The Next Phase of Growth for Disney+

The Next Phase of Growth for Disney+

In 2019, Disney made about $69.5 billion in annual revenue. Of this, close to 40% came from its Parks and Experiences segment — far and away the company’s biggest earner. Fast forward through one COVID-filled year and now Disney’s most lucrative segment is pulling in just over $16.5 billion — a 37% drop year-over-year. In fact, the company brought in 6% less revenue overall in fiscal 2020.

So why is Disney stock up almost 55% from this time last year?

While cinemas, parks, and cruises all remain closed, the big narrative coming out of Disney over the past twelve months has been its new streaming platform, Disney+. Fortuitously launched in November 2019, this competitor to the likes of Netflix and Amazon Video has been just the growth story that investors needed to hear in order to paper over all the other ugly stuff happening at the minute.

And what a growth story it has been. In its earnings call two weeks ago, Disney announced that it had accumulated roughly 95 million Disney+ subscribers. This means that, just 14 months after launching, the service has attracted close to half the total number of subscribers that Netflix managed in the 14 years since it started streaming content (203.5 million). 

While Disney+ isn’t necessarily a big money-spinner for the company as of yet (relatively speaking, of course), it’s clear to see that just the narrative of rapid growth in a future-centric arm of this 100-year-old company is enough to keep $DIS stock hitting new all-time highs in the middle of a global shutdown. However, there does appear to be one big chink in Disney’s armor that Netflix will undoubtedly be able to exploit.

International growth.

According to a recent report from The Information, roughly 40% of Disney + subscribers are in the U.S. Add to this the company’s own reports that 30% of its subscribers are based in India and we can extrapolate that the remaining 30% — say about 28.5 million people — come from other significant regions like EMEA and Latin America. 

This imbalance in and of itself isn’t necessarily a massive problem for Disney. Indeed, Netflix itself has a higher proportion of North American subscribers compared to the rest of the world — roughly 36%. This is because subscribers in these regions tend to be much more profitable. Disney, for example, makes about $5 per month from every Disney+ subscriber it has in the U.S. or Europe, while Indian subscribers only generate roughly $0.70 per month.

Still, there are only a limited number of eyeballs in North America and international expansion is a must for any streaming platform to remain relevant, and on this international ground, it's clear that Netflix has the advantage for now.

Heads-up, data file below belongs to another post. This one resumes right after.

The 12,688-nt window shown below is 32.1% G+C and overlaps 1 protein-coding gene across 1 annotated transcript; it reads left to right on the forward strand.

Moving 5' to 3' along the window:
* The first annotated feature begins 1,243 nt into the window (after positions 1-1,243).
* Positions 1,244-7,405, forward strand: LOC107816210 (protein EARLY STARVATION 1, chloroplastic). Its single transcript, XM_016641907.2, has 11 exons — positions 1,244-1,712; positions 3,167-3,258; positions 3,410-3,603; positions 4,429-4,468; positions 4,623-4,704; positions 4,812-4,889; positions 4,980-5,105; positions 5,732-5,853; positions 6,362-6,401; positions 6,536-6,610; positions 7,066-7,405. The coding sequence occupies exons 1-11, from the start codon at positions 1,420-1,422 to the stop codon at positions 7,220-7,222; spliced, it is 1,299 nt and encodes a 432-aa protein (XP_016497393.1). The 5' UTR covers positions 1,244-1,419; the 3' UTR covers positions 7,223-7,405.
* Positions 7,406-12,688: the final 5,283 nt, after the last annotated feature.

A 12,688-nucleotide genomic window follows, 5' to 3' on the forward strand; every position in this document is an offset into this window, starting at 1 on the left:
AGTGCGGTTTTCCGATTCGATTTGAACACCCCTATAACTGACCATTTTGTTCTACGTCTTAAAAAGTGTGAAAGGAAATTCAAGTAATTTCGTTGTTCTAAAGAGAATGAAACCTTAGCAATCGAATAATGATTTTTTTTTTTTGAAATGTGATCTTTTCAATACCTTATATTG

To date, Disney has depended on its impressive back catalog along with a few very high-profile releases like ‘Soul’ and ‘The Mandalorian’, whereas Netflix takes a much more segmented approach to this global audience. Budget is funneled into content creation in specific regions and a lot of the company’s output is never intended to have a global appeal. Now that they already have penetration in most major markets, Netflix is putting in the work to win over regional audiences with content that doesn’t just feel like a Hollywood import. For example, the company is rumored to have a $1 billion content budget in Asia for 2021 — with $500 million earmarked for South Korea specifically — while also setting up shop in Mexico City this year with the intention of producing homegrown content using local talent. 

To see why this more localized strategy works, take Disney’s release of the live-action version of ‘Mulan’ last year, for example. The movie was a moderate success at the virtual box office considering it was originally slated for a theatrical release, but it went down like a lead balloon critically in the Chinese market. One particularly scathing review read:

“The Americans invited all the famous Chinese actors they could think of and piled together all the Chinese elements that they could find to create this car crash. It’s full of Western stereotypes and conjectures about China, and particularly ancient China.”

Don’t get me wrong, the first year and a half for Disney+ has been nothing short of a massive success. It’s chilling to think how much worse the pandemic would have been for Disney had it not had this direct-to-consumer channel live when the cinemas and theatres shut down. In all likelihood, we’d be looking at a company right now that had to sell off a lot of its intellectual property to other platforms just to remain afloat. 

But the growth up until this point should have been expected too as Disney is one of the most iconic names in TV and film on the planet. From here on in, I expect the company will find it increasingly difficult to attract subscribers that weren’t initially hooked. 

For its next big blockbuster move, it would do well to follow the Netflix playbook and focus on more region-specific content rather than a global spray-and-pray. 


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